More than ever, it’s important to understand what is expected of you and how to beat those expectations. People will make snap judgments and companies are putting more teeth behind a 90-day evaluation period. It’s important that your new co-workers like what they see. So whether this is your first job or your dream job, here are 5 things that everyone should keep in mind.

6. Listen first.

For someone out of school, this may be easy. But if you have some experience, a company may be hiring you to shake things up a bit or to look at their processes from a different point of view. That’s all well and good, but before you start blowing things up, you should be careful to observe what does and doesn’t work. Take time to talk with as many employees as you can.

7. Be your best, professional self.

Everybody likes to be greeted with a cheerful good morning and a pleasant smile. But not everyone likes to have the first few minutes of their day hijacked with happy talk. Adapt to the company. If you didn’t notice at the interview, call your boss before your first day and get a clear idea of what the dress code is. This also goes for your work area. Your goal is to showcase your competence, not your quirks.

8. Act like you’re always being watched.

You’re the new person and this is their company. Other employees, especially the ones above you, are going to want to know who you are what you bring to the company. If you give them the perception that you’re not serious and focused, it could take months, or years to change that perception. If you get a chance to change it at all.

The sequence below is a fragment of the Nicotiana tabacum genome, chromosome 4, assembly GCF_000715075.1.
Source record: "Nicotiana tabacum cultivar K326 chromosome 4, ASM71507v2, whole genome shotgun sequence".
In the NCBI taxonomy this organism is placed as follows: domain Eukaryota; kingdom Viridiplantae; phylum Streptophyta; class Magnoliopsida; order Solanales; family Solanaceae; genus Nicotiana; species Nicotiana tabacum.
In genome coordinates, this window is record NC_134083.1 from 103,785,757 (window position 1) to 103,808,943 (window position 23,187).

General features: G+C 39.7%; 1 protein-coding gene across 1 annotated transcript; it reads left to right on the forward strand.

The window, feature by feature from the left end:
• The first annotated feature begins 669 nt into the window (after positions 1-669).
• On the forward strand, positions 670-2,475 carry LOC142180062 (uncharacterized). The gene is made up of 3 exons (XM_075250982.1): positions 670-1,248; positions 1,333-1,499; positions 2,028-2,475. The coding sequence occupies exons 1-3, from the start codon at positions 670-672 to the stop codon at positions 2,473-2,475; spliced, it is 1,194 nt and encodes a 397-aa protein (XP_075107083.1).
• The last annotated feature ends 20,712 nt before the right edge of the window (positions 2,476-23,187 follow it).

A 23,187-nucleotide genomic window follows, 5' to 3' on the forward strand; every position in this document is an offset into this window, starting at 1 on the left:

9. Be punctual and willing to work late.

Most employers will gladly overlook the occasional day when you’re a few minutes late, and think nothing of you needing to leave a few minutes early, but you have to earn it. And that starts by showing you understand how to manage your time. If you do have to be late, make sure you have a good excuse.

10. Do whatever it takes.

This is really what it means to be a team player and working hard. More than likely, your boss has plans for you, he just may not be able to start you on a specific project your first day. Showing that you’re flexible and willing to help out in different ways shows a mature understanding of the way businesses work.

When you take care of these five basic tasks, it will be much easier for you to get noticed for the right reasons and you’ll start being given more responsibility. And that’s when you can become more assertive in making sure your boss understands your value, while still being respected by your peers.

Here are 5 Things To Stop You From Getting Promoted